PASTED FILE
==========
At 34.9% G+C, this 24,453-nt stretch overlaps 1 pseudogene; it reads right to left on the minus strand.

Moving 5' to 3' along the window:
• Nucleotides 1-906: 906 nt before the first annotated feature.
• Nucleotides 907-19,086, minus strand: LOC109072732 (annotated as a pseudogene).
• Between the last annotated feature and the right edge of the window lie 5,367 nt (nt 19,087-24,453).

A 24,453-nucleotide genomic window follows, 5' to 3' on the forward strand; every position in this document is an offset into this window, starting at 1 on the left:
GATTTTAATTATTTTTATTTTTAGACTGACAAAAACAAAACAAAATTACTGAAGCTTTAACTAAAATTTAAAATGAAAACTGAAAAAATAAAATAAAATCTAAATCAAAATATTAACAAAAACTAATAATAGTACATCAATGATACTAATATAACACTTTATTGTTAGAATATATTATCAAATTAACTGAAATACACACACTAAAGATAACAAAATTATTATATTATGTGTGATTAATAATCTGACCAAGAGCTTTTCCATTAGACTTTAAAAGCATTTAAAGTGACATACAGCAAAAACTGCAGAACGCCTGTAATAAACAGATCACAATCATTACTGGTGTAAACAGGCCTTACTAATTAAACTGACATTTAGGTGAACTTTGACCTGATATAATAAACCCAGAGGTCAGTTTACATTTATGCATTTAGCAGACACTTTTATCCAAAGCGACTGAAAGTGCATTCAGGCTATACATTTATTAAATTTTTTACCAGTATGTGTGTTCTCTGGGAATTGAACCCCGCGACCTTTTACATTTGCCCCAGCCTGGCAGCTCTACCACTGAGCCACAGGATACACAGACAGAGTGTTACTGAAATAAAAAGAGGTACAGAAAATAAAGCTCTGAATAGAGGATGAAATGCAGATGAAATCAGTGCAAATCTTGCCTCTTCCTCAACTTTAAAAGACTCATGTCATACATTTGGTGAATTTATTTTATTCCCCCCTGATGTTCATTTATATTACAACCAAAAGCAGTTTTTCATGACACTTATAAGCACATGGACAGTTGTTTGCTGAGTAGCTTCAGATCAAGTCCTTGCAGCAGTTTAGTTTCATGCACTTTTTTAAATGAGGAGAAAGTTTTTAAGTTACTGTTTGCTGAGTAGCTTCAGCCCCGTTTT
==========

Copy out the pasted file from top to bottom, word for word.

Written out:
At 34.9% G+C, this 24,453-nt stretch overlaps 1 pseudogene; it reads right to left on the minus strand.

Moving 5' to 3' along the window:
• Nucleotides 1-906: 906 nt before the first annotated feature.
• Nucleotides 907-19,086, minus strand: LOC109072732 (annotated as a pseudogene).
• Between the last annotated feature and the right edge of the window lie 5,367 nt (nt 19,087-24,453).

A 24,453-nucleotide genomic window follows, 5' to 3' on the forward strand; every position in this document is an offset into this window, starting at 1 on the left:
GATTTTAATTATTTTTATTTTTAGACTGACAAAAACAAAACAAAATTACTGAAGCTTTAACTAAAATTTAAAATGAAAACTGAAAAAATAAAATAAAATCTAAATCAAAATATTAACAAAAACTAATAATAGTACATCAATGATACTAATATAACACTTTATTGTTAGAATATATTATCAAATTAACTGAAATACACACACTAAAGATAACAAAATTATTATATTATGTGTGATTAATAATCTGACCAAGAGCTTTTCCATTAGACTTTAAAAGCATTTAAAGTGACATACAGCAAAAACTGCAGAACGCCTGTAATAAACAGATCACAATCATTACTGGTGTAAACAGGCCTTACTAATTAAACTGACATTTAGGTGAACTTTGACCTGATATAATAAACCCAGAGGTCAGTTTACATTTATGCATTTAGCAGACACTTTTATCCAAAGCGACTGAAAGTGCATTCAGGCTATACATTTATTAAATTTTTTACCAGTATGTGTGTTCTCTGGGAATTGAACCCCGCGACCTTTTACATTTGCCCCAGCCTGGCAGCTCTACCACTGAGCCACAGGATACACAGACAGAGTGTTACTGAAATAAAAAGAGGTACAGAAAATAAAGCTCTGAATAGAGGATGAAATGCAGATGAAATCAGTGCAAATCTTGCCTCTTCCTCAACTTTAAAAGACTCATGTCATACATTTGGTGAATTTATTTTATTCCCCCCTGATGTTCATTTATATTACAACCAAAAGCAGTTTTTCATGACACTTATAAGCACATGGACAGTTGTTTGCTGAGTAGCTTCAGATCAAGTCCTTGCAGCAGTTTAGTTTCATGCACTTTTTTAAATGAGGAGAAAGTTTTTAAGTTACTGTTTGCTGAGTAGCTTCAGCCCCGTTTT